Customer Complaints & Redress

Introducing The Issue

Handling grievances and complaints in a timely and effective manner can have a significant business impact, with speedy resolution and redress increasing customer loyalty and peace of mind.

Describe What You Currently Do 

Responsible 100 has developed a number of introductory questions for both managers and employees. Our short question sets enable these key stakeholders to explore this important responsibility issue, relevant to their organisation, and to begin to describe current practices and views. Please respond with as much relevant information as possible. Nothing you submit will be shared or published without your permission.

Benchmark Performance Statements

  • EXCELLENT - Handling complaints well is integral to the business. The business always seeks to learn from complaints, and actively encourages and enables its customers to provide all kinds of feedback. Customers report being highly satisfied with the complaints procedure, regardless of whether or not their complaints were upheld.
  • GOOD - The business pursues best practices in regards to complaints, customers' concerns are invariably heard and dealt with well and high levels of customer satisfaction are reported.
  • OKAY - The business pursues some best policies and practices in regards to complaints but only on an ad hoc basis; OR the business explains how responding to customer complaints is not a relevant or material issue.
  • POOR - The business has no policies or practices in place to handle complaints.  Customers report high levels of dissatisfaction in their attempts to raise legitimate complaints and gain redress. Making it impossible for customers to make complaints and receive redress appears to be intentional. 

Responsible 100 creates and develops detailed benchmarks on each of the issues we explore. The above reveals only summaries of the current statements describing POOR, OKAY, GOOD and EXCELLENT performance standards. No policy nor practice examples are included here. The complete benchmarks are shared with organisations which, through offering answers to the above questions, help to shape and improve the benchmarks on an ongoing basis. Find out more about our benchmarks here.

Exploring The Issue

Your business will inevitably receive complaints and customer feedback at some point, regardless of what you are selling. There are certainly some factors that will increase the amount of complaints that you may receive including the size of your business (as large businesses are likely to have more customers and therefore more chances for people to be unhappy with the product or service) or the sector that your business is in (utilities, travel or banking are some of the most commonly complained about).

There are a wide variety of things that customers may complain about such as issues with the product or service you are providing, displeasure with the service provided by an employee, long or unclear delivery times, changes in prices or hidden costs.

Knowing how these complaints are made can be useful in resolving them quickly and helping your business moving forward. If your business has a customer service branch then complaints may be made to a customer service representative in person or over the phone. This form of complaint is extremely useful for both the business and the consumer as it provides a direct line of communication between the two, allowing for clear dialogue and a speedy solution to the problem.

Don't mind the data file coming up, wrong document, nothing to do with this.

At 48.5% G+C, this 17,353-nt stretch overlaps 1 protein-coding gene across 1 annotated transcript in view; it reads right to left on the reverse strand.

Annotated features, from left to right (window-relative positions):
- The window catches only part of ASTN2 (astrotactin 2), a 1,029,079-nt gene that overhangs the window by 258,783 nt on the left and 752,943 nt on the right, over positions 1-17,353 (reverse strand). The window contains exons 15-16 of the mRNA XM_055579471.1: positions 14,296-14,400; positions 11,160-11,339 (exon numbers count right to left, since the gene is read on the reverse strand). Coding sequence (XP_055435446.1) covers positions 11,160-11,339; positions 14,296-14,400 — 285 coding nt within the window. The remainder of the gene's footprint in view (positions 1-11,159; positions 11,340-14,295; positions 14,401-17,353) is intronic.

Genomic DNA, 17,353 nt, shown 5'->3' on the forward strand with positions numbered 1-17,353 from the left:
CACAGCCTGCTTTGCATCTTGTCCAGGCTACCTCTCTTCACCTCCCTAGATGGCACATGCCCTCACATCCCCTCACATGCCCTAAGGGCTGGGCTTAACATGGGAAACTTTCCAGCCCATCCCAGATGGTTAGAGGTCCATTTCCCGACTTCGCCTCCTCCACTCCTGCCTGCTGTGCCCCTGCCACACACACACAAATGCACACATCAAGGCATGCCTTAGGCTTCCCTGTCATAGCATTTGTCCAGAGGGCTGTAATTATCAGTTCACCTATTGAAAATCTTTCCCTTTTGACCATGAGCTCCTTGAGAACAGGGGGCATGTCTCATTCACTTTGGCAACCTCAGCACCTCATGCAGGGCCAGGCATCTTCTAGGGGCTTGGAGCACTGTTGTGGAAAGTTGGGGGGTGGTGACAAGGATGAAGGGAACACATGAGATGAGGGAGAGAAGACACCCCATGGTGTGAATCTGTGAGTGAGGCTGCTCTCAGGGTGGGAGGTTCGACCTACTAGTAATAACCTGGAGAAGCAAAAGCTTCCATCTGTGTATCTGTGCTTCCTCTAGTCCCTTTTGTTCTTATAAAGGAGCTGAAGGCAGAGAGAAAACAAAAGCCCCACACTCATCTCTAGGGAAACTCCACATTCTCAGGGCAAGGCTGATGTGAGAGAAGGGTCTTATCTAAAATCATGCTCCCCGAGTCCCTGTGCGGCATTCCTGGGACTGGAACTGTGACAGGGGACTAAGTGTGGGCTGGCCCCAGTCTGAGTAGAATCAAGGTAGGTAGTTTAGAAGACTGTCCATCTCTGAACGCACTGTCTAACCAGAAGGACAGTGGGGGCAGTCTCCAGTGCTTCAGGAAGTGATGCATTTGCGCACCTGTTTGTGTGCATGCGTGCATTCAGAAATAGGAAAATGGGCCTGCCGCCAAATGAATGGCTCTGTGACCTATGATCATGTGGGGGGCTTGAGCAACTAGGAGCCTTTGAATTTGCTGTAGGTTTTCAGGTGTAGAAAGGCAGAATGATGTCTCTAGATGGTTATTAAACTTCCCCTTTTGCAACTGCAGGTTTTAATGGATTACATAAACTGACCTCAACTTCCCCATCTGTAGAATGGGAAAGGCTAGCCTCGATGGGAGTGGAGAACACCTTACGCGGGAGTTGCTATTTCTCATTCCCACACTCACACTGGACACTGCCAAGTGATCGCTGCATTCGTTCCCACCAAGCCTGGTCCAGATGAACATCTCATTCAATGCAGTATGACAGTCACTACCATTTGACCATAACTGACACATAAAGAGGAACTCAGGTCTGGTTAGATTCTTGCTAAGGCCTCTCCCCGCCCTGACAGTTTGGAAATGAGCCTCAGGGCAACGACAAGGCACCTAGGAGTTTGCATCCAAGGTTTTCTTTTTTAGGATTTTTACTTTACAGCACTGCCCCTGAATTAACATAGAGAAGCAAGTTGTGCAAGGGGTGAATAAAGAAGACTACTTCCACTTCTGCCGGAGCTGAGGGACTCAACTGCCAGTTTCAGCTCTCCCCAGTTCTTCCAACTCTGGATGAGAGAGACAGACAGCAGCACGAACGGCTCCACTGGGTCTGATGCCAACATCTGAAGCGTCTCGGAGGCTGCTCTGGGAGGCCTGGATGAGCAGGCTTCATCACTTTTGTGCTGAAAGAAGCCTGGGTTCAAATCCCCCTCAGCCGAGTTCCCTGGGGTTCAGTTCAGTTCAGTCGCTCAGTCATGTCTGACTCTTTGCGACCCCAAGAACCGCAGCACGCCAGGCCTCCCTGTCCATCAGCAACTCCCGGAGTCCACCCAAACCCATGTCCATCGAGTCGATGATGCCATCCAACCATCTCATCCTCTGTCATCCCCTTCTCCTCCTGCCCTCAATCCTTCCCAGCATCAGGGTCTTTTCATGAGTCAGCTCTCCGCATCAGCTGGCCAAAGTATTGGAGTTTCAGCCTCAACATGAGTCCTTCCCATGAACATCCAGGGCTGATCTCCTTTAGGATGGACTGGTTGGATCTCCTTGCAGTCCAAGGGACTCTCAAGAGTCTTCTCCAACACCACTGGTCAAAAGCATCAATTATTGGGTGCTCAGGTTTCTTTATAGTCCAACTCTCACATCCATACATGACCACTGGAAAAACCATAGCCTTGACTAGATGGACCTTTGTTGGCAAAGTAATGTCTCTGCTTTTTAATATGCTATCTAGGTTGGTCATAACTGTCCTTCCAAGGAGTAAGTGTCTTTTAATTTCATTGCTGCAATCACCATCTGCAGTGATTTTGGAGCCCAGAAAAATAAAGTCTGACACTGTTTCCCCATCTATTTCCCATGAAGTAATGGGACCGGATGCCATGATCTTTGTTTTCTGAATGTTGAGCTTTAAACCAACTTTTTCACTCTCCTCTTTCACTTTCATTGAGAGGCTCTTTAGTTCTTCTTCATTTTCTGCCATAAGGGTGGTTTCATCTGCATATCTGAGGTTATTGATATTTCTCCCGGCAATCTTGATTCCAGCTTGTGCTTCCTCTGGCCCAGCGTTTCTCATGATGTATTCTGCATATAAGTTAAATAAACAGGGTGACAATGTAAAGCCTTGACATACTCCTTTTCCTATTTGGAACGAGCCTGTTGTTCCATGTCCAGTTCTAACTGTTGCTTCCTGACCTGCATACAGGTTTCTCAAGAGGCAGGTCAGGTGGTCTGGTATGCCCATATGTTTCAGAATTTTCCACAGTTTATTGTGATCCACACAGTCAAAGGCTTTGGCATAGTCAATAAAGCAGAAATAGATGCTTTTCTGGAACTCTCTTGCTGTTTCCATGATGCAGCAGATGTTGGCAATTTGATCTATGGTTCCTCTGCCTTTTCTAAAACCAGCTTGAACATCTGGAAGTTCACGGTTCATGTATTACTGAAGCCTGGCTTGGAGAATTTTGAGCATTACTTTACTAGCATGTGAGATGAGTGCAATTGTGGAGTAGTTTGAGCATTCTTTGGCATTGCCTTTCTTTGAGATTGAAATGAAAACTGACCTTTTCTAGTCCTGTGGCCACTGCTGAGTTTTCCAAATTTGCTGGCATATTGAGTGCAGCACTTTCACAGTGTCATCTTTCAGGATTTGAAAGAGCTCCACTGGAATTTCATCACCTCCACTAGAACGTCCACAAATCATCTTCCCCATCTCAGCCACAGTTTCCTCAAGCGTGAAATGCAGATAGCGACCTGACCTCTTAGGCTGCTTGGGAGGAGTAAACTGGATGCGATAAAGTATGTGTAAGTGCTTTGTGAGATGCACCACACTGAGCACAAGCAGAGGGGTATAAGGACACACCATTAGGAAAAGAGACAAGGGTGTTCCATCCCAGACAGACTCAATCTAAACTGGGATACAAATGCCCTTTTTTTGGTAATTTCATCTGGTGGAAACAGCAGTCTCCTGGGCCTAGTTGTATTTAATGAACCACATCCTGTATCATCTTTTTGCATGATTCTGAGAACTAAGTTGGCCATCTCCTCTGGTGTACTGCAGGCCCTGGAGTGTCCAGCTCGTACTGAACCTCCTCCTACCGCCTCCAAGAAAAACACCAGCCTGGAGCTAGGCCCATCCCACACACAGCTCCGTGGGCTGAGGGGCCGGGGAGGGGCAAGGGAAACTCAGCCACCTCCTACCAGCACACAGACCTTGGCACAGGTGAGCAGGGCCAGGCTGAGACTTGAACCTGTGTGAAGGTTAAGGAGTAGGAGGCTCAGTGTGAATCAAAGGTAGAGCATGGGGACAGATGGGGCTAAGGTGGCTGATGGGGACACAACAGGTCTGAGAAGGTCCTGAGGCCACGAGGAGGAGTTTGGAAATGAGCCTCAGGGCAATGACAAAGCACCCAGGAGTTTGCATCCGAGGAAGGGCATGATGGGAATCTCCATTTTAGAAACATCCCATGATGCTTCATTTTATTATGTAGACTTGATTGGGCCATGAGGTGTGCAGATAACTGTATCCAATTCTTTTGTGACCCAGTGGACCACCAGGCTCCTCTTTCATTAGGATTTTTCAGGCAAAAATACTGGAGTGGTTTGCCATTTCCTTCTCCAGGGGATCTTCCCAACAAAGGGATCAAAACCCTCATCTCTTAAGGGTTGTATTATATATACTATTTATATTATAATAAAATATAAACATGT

With the increase of technology, you may receive complaints online as well. This includes emails and chat boxes between employees and consumers as well as online reviews on websites like Yelp.

People may also be complaining about your business through word of mouth to their communities and that can have an impact on your ability to recruit and maintain customers.

Lastly, if a customer feels as though the business has not done enough to solve the issue and that the damages they have accrued are severe, they may pursue legal solutions. This will be quite rare as most customers are looking for concrete solutions to their problems by obtaining delivery, repair, replacement or refund for a product or service, but it is possible for legal action to be taken, especially if the product caused harm to the customer.

No business can guarantee that they will never receive a complaint. So it is important to learn how to handle grievances and complaints in a timely and effective manner as it can have a positive business impact, with speedy resolution and redress increasing customer loyalty and peace of mind.

Benefits Of Addressing Complaints Effectively

While complaints can be challenging, they should never be dismissed out of hand and actually can have a lot of benefits for the business.

One of the major benefits of having an effective response to complaints is that you can actually increase consumer loyalty through your ability to respond to complaints. Research shows that customers who feel that their complaints have been listened to, taken on board and handled well become more loyal than if they had not had cause to complain in the first place. This can be really important for businesses as studies show that the success rate of selling to a customer you already have is 60-70%, while the success rate of selling to a new customer is 5-20%. Satisfying your current customers gives you the chance to maintain and create lasting relationships.

Acknowledging complaints also offers businesses the chance to not only save money but in some cases the chance to make more than their competitors. According to a study done by Invesp, the cost of gaining a new customer is estimated to be at least five times higher than maintaining an existing one, which can have a significant impact on your bottom line. By focusing on solving complaints you can gain more loyal customers that will be willing to buy from you again in the future. Another study conducted by Bain & Company found that businesses can grow revenues between 4 and 8 percent above their market when they prioritise better customer service experiences.